Clickbait journalism on “crypto” hurts newbies and helps scammers
The rise and fall of the random memecoin “Squid Games” illustrates the irresponsibleness of mainstream media.
The South Korean Netflix show Squid Game is a global phenomenon. The story about indebted contestants trapped in a cruel survival game sparked many think pieces, calling the show an “allegory of capitalist hell” that “savagely satirises our money-obsessed society”.
What’s better than writing think pieces about a show that criticises capitalism but, in the end, turns into a massive global phenomenon that fuels the success of a hyper-capitalistic organisation like Netflix? Right, a cryptocurrency based on the show that ruins investors instead of making them rich.
Too good to be true? Not at all. On Friday, October 29th, stories in big legacy media started to pop up. The BBC wrote “Squid Game cryptocurrency rockets in first few days of trading”, CNBC published a report titled “There’s a ‘Squid Game’ cryptocurrency – and it’s up nearly 2,400% in the last 24 hours”, Fortune.com posted “‘Squid Game’ crypto is up more than 86,000% in a week”. Hundreds of other media outlets and blogs picked up the story. While the BBC at least mentioned the extreme risk and shadiness involved in the particular token, CNBC mentioned the risk very briefly to dig deeper into the gamification aspects of the token.
In a too-good-to-be-true fashion, the Squid Game token spiked on November 1st and eventually went to zero on the same day.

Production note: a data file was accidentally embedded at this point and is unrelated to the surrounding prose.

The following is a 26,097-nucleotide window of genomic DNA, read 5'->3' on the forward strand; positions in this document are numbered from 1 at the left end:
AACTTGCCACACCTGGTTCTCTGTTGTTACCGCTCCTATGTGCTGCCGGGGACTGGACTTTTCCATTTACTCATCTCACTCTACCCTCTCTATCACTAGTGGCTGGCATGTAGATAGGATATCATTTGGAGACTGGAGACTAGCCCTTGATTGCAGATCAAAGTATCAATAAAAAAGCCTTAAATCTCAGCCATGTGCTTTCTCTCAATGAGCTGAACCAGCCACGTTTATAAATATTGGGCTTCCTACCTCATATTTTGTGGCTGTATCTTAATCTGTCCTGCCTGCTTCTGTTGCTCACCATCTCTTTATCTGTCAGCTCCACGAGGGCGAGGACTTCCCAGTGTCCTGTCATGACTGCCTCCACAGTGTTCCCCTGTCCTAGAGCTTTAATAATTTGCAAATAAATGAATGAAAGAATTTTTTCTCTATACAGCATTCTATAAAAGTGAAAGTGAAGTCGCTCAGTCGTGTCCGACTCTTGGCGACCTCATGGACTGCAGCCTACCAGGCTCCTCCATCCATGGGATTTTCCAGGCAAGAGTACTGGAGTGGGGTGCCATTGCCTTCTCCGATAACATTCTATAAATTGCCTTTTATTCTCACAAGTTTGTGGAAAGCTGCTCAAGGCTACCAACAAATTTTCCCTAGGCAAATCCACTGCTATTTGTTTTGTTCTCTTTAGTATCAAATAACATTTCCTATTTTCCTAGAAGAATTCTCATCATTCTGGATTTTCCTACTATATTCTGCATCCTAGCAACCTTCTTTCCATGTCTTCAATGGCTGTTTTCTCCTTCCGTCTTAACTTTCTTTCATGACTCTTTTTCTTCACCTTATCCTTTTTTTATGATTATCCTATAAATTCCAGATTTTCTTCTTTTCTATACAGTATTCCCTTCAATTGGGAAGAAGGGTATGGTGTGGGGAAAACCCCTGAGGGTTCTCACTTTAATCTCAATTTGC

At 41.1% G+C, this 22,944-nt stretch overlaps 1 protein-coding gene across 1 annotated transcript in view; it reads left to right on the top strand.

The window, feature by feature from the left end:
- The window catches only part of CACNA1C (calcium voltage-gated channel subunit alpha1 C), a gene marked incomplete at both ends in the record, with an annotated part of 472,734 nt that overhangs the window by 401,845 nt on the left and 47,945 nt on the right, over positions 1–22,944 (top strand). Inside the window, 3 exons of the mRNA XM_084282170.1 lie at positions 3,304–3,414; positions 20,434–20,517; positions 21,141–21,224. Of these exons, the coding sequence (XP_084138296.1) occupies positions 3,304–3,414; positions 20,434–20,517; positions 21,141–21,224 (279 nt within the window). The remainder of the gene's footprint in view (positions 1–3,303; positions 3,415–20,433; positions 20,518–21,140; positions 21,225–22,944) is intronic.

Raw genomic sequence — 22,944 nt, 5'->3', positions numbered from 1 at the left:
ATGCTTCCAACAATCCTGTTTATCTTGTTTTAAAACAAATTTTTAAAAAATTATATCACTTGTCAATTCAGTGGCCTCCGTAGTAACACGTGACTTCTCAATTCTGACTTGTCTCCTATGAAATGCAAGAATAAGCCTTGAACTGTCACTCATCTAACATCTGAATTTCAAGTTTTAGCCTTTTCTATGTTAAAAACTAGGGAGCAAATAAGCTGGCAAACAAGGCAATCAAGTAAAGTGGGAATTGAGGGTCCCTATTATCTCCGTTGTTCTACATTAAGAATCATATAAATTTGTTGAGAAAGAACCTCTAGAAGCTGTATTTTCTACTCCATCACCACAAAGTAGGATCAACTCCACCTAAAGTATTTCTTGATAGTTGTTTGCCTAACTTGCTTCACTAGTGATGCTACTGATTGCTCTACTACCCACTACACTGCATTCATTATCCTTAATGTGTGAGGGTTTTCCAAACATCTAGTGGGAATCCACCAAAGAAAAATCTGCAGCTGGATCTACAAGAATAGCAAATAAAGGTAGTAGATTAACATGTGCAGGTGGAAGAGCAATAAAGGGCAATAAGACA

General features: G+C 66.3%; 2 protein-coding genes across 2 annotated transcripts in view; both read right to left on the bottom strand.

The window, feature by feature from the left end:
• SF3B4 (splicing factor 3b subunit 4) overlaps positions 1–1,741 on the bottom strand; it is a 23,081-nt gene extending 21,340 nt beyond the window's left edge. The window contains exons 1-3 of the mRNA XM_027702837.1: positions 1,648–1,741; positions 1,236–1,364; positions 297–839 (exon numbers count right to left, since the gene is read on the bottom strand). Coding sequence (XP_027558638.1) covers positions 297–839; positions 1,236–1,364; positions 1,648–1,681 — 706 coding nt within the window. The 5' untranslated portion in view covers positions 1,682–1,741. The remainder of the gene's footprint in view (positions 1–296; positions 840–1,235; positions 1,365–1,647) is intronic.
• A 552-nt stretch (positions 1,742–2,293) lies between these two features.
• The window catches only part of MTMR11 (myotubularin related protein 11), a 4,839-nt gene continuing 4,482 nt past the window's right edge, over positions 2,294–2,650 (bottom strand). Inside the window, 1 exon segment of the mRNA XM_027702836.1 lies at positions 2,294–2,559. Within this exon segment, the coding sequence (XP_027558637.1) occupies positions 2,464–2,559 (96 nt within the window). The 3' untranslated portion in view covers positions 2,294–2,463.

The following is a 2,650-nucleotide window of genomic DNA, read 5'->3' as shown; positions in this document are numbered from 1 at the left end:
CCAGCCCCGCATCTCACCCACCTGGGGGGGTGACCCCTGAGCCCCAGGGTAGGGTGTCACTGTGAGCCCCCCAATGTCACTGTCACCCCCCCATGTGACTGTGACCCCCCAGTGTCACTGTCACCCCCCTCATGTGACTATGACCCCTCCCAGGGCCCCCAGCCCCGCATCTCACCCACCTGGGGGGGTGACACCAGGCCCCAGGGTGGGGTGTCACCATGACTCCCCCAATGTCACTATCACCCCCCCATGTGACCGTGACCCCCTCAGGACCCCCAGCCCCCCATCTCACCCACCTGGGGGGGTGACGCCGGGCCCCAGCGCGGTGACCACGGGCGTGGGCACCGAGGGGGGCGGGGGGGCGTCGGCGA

On November 2nd, the BBC published “Squid Game crypto token collapses in an apparent scam”, and Fortune.com wrote a piece called “‘Squid Game’ crypto loses virtually all its value overnight after huge spikes” (and embedded a Tweet by crypto bear Mr Whale showing a random guy “watching his life savings go to zero”). CNBC didn’t even bother to inform their readers that the scam they made them aware of had just vanished a couple of days prior.
The simple conclusion to all this is that media outlets desperately hunting for clicks become part of the story themselves. By reporting on meaningless, random, scammy crypto tokens like Squid Game (which, of course, has no affiliation with Netflix at all), they give them precisely the exposure the scammers want. Clueless newbies who have heard that “memecoins” are the new hot shit and maybe even believe that Squid Game is somehow an official Netflix token (who knows) are the best victims those scammers can imagine.
The last act of this tragic play is that when the price crashes and the scammers cash out, the conclusion usually is that “crypto” as an undefined term of anything that has something to do with digital assets is dangerous, shady, scammy (which is true).
That’s why, in general, is important to boil it down and differentiate between Bitcoin and “crypto”. But that’s a topic for another newsletter.
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